We are all aware of the growing impact of federal legislation on education in general and the education of deaf children and adults in particular. In fact, in our field, the first congressional action related to education was an 1817 land grant of what is now Mobile, Alabama, to the American Asylum (now the American School) for the Deaf at Hartford, Connecticut. The sale of the land provided financial stability for the school. During the Civil War, in 1864, Congress established a college for deaf students (now Gallaudet University) in Washington, DC. In the past 40 years, Congress has established the National Technical Institute for the Deaf at the Rochester Institute of Technology and has supported the establishment of programs for deaf students within existing institutions of higher learning such as the California State University, Northridge, the University of Tennessee, and St. Paul Vocational Technical Institute. Much of this support has been incorporated into the Education of the Deaf Act.
Special education legislation also has influenced the education of deaf children since the passage of Public Law 94-142, the Education of All Handicapped Act of 1975, which has evolved into the present Individuals With Disabilities Education Act (IDEA). Mandates for provision of services in the least restrictive environment, for a free appropriate public education, for individual and family plans, and for systematic testing have challenged educators of deaf children to develop reasonable definitions of such ambiguous terms as "least restrictive environment" and "appropriate public education." Even after intense efforts to resolve honest differences of opinion, accompanied by substantial litigation, the issues have not been resolved to everyone's satisfaction.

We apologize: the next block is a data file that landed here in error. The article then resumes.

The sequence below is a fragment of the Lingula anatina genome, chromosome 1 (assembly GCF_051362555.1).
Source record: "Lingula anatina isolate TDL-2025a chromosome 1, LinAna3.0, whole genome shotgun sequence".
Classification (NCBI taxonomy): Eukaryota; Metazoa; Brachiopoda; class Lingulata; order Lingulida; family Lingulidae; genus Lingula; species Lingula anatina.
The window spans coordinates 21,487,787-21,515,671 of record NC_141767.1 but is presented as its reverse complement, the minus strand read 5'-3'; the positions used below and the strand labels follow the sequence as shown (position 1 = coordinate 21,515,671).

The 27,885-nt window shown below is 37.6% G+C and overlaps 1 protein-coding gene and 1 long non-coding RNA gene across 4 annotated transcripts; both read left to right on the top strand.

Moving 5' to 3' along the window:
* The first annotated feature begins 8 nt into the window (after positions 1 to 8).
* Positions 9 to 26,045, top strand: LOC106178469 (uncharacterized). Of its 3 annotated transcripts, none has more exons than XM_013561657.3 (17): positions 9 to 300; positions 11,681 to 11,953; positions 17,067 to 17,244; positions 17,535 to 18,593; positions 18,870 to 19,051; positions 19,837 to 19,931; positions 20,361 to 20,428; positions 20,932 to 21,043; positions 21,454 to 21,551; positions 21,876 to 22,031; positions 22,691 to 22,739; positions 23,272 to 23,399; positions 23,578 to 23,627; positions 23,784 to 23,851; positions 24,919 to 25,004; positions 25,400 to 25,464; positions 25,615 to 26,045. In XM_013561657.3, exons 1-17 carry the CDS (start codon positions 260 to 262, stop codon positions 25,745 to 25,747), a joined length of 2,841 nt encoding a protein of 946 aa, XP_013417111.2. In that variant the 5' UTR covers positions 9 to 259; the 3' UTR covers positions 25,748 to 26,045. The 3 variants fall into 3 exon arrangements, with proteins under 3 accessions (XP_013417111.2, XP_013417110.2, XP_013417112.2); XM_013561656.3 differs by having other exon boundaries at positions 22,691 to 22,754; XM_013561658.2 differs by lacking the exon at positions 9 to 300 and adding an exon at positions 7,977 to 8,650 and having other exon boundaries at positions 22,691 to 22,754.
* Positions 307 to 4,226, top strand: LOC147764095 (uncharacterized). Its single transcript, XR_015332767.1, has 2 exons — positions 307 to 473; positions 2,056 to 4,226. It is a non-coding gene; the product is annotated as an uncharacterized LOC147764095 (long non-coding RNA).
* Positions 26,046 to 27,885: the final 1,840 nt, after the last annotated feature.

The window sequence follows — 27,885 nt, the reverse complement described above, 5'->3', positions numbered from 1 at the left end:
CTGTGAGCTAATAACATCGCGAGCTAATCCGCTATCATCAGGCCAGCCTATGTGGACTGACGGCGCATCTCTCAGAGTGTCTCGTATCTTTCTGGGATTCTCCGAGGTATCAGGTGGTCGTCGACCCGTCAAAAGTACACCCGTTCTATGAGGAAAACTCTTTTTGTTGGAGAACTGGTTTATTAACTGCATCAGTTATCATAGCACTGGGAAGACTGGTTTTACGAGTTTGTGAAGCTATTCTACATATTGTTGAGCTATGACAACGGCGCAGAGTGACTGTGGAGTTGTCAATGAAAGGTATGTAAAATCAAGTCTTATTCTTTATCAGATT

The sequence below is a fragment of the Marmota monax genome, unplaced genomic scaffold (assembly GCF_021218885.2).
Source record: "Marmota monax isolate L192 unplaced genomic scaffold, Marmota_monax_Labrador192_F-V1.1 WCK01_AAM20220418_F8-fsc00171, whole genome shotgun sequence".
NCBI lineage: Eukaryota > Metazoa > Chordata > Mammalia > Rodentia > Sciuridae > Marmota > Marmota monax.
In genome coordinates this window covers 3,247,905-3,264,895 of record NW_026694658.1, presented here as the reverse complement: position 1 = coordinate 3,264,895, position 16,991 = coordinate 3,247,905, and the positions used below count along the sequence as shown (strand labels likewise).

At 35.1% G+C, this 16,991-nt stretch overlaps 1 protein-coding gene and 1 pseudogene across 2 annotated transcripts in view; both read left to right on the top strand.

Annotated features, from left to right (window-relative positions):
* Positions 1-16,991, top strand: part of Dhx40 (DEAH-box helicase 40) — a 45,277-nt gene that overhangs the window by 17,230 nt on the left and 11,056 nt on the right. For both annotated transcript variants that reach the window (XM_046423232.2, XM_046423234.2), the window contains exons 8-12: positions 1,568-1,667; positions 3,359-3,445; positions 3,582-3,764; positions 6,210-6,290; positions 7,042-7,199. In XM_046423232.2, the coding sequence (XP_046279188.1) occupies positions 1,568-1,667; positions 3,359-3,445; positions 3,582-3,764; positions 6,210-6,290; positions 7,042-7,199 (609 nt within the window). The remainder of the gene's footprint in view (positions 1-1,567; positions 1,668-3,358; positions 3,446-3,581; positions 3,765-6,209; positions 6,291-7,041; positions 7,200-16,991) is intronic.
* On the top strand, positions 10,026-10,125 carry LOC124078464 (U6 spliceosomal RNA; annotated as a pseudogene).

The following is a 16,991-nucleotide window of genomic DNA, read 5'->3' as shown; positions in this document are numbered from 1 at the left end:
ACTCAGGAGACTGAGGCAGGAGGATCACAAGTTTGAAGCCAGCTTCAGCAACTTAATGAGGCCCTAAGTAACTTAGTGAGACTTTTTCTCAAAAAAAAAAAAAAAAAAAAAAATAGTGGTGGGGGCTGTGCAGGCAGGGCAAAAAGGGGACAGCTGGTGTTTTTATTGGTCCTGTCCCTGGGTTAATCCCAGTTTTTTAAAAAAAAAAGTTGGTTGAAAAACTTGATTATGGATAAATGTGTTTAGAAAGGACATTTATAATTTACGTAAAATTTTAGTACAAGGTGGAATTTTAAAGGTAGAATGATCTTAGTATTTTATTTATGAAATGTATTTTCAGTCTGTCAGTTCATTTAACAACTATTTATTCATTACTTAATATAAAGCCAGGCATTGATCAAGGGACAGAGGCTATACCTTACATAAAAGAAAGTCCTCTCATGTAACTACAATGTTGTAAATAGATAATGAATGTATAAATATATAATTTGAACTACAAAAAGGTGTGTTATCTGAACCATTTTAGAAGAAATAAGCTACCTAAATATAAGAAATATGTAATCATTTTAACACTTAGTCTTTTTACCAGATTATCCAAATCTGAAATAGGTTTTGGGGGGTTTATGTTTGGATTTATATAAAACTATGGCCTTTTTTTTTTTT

Looking past the legislation dealing with special education and education of deaf children and adults, I want to address the impact of federal attention to general education on the ways in which we are and will be teaching deaf children. With the impetus to incorporate our field into general education, along with IDEA mandates for all children to have access to the general curriculum, we are at a unique juncture in which the federal government is taking over responsibilities traditionally left to the states. Chief among the federal requirements will be more rigorous academic content, parent choice, systematic testing, and better-qualified teachers and other staff. There already has been extensive discussion of High Stakes Testing and the potential impact on high school graduation rates, and subsequent acceptance into college, of deaf students. The most important and most ambitious legislation to date is the No Child Left Behind Act (NCLB) of 2002. To me the Act, and related earlier legislation, represents some very basic realities. First, NCLB and other general education legislation essentially ignore special education and education of deaf children, an ironic situation in view of the goal of no child left behind. Second, the legislation has an enormous effect on education of deaf children, even if they are not mentioned. Third, from my observations, classroom teachers of deaf children already have adjusted their instruction to meet the new demands.
The first reality is that the legislation essentially ignores special education and deaf children, a startling fact since five to six million school age children are identified as disabled. According to a September 2002 NCLB Desktop Reference, the law has ten titles:
1. Improving the Academic Achievement of the Disadvantaged
2. Preparing, Training and Recruiting High Quality Teachers and Principals
3. Language Instruction for Limited English Proficient and Immigrant Students
4. 21st Century Schools
5. Promoting Informed Parental Choice and Innovative Programs
6. Flexibility and Accountability
7. Indian, Native Hawaiian, and Alaska Native Education